OHSU patients and families: OHSU has set up a toll free number to respond to patient questions. Information stored on the stolen computer drive was used to track the care of premature infants. Unless your past interactions with OHSU involved the care of a premature or newborn infant cared for in the neonatal ICU, your information was not on the stolen computer drive. If you still have questions, call this toll free number to speak with a representative: 1-855-650-6955.

Oregon Health & Science University Hospital officials are sending letters to the families of 702 pediatric patients after a USB drive containing some of their patient information was stolen. In total, data for more than 14,000 patients was stored on the drive, along with information for about 200 OHSU employees.

The incident does not impact all OHSU patients, but affects a limited number of premature pediatric patients who were screened for vision issues. In the vast majority of cases, the data is very limited in scope. None of the patient data is the kind of information typically used for identity theft. Nearly all the patient data was password-protected, and all of the data can only be opened by software not commonly found on personal computers. Nevertheless, OHSU is contacting patients to make them aware of the situation.

The thumb drive carrying the data was stolen during the burglary of an OHSU employee's home July 4 or 5. The employee inadvertently took the USB drive home in a briefcase at the end of the workday. During the home burglary, the briefcase along with several other items was stolen.

Prior to the theft, the drive was used to back up data from one OHSU computer system to another and is normally locked in a secure location on campus after use. Since the theft occurred, OHSU has conducted an extensive investigation into exactly what was taken and the steps needed to access the password-protected data and open the files in a readable format.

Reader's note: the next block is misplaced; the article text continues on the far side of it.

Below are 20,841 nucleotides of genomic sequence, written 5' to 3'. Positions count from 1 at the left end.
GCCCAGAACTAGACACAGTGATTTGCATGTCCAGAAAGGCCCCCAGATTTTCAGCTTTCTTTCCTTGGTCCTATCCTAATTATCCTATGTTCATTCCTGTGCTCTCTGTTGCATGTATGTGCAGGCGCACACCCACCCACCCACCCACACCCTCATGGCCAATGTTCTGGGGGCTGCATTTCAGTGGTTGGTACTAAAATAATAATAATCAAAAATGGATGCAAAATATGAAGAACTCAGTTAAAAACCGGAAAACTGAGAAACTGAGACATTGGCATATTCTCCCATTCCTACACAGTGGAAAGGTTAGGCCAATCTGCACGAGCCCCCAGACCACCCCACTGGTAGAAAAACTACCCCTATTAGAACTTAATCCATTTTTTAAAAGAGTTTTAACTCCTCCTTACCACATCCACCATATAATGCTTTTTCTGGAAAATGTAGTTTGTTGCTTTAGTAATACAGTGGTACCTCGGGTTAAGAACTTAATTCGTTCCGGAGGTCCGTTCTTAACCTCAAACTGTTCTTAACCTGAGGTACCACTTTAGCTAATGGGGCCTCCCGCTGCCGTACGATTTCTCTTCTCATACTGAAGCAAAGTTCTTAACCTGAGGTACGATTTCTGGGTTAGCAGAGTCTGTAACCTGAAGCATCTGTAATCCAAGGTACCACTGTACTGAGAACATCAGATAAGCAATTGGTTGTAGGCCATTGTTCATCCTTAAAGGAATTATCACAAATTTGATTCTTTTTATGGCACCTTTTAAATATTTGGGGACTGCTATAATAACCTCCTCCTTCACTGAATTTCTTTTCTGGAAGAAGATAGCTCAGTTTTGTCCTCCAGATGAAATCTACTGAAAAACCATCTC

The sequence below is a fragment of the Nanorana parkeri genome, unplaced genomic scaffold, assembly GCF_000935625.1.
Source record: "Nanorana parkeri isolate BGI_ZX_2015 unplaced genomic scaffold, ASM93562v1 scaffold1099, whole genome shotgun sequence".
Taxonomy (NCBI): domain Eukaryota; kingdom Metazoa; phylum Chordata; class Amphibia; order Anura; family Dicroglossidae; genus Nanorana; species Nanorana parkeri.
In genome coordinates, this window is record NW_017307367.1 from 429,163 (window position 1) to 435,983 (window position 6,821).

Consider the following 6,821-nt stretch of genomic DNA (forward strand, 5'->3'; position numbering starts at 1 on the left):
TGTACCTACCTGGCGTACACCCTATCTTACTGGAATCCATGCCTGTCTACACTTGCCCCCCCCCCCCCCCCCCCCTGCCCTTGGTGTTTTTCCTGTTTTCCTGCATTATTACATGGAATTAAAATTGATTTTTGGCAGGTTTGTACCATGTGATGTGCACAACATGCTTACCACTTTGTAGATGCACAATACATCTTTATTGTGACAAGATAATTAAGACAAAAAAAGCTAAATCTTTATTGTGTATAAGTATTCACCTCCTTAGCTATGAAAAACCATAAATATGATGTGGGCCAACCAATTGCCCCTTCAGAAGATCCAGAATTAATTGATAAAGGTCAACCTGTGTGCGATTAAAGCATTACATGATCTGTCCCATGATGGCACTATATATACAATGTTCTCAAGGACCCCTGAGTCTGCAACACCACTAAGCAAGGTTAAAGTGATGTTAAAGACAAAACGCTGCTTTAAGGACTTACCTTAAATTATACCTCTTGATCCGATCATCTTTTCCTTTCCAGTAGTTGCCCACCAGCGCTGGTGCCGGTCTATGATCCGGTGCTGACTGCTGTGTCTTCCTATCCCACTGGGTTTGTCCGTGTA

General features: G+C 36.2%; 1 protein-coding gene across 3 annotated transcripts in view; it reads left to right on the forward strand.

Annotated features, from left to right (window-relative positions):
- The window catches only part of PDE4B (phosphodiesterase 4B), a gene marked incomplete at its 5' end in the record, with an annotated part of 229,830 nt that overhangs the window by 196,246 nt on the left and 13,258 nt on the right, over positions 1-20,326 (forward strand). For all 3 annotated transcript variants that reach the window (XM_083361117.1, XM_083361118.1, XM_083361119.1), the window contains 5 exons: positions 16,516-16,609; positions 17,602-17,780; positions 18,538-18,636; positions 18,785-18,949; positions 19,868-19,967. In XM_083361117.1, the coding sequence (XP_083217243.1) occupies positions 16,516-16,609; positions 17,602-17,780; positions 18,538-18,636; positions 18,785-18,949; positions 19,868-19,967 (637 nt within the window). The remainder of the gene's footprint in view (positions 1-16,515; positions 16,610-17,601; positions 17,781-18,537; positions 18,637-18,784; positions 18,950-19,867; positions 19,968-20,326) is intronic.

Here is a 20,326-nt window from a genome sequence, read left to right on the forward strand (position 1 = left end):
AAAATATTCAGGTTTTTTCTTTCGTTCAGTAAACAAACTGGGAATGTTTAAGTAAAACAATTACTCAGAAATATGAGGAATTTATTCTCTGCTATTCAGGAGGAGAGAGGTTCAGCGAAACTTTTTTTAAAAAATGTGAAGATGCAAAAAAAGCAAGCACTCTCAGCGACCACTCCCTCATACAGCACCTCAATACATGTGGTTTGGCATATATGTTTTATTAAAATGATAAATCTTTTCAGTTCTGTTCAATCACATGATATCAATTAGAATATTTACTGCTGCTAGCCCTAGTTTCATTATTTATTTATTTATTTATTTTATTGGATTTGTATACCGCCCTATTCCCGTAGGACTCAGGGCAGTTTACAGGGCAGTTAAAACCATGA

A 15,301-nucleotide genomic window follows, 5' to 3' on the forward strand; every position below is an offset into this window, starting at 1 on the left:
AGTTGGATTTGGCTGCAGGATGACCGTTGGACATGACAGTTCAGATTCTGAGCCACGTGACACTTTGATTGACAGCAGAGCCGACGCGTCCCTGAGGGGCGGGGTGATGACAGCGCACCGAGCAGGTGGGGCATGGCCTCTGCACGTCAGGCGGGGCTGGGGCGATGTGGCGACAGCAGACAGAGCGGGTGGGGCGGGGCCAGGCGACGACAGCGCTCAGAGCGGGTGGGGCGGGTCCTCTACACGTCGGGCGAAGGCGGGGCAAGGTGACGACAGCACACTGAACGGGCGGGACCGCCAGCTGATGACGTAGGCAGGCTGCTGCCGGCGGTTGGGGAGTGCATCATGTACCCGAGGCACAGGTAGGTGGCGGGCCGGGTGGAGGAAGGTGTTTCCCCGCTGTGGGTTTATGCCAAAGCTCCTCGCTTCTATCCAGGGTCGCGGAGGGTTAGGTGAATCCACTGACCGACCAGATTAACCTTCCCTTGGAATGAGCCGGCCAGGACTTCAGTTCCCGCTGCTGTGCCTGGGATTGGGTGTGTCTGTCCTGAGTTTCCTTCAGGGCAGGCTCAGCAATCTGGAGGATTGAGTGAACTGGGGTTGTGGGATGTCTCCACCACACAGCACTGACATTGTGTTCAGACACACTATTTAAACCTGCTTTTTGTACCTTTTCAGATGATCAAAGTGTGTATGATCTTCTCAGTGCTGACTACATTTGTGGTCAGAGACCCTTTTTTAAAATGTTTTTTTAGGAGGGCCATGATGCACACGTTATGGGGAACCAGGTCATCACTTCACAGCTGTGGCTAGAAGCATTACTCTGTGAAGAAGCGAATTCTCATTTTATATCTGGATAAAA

Following is a list of the data contained on the stolen drive:

  • Pediatric patient information (name, date of birth, phone number, address, OHSU medical record number, and a one- to four-word description of the patient's medical condition, or family medical history in some cases) for approximately 14,300 patients. The data is gathered to track the results of vision screenings for newborns born prematurely. Nearly all of this data is password-protected, and all of it is in an uncommon file format. A subset of the data for these patients was slightly more sensitive because it contains data that is considered more personal. These patients (702 in total) are receiving letters from OHSU this week.
  • A database of OHSU staff information, including names, Social Security numbers, addresses, employment-related vaccination information for 195 OHSU employees.

"Based on the home burglary investigation, the motive of the thieves appeared to be stealing items, such as jewelry, that could quickly be resold for money," explained Ron Marcum, M.D., interim chief corporate integrity officer in the OHSU Integrity Office.

"It's likely that the USB drive was never the target. In fact, other computer equipment in the home was left untouched. Nevertheless, based on our investigation, we are contacting families because we think it's the right thing to do. We are also reporting the theft to the federal office that manages health information privacy and a police report was filed."

OHSU has several measures in place to protect patient information, including encryption software for computers, password protections and secure programs for managing patient information and tracking usage. The university also provides extensive training to all employees who have access to patient data. In addition, the university has enacted several layers of policy to help protect this information.

In regard to this case, while the stolen USB drive was never intended to leave campus, OHSU has been working to develop methods for ensuring USB drives are encrypted. OHSU plans to step up these efforts in light of this incident.

About OHSU

Oregon Health & Science University is the state's only health and research university and its only academic health center. As Portland's largest employer, OHSU's size contributes to its ability to provide many services and community support activities not found anywhere else in the state. OHSU serves patients from every corner of the state and is a conduit for learning for more than 4,300 students and trainees. OHSU is the source of more than 200 community outreach programs that bring health and education services to each county in the state.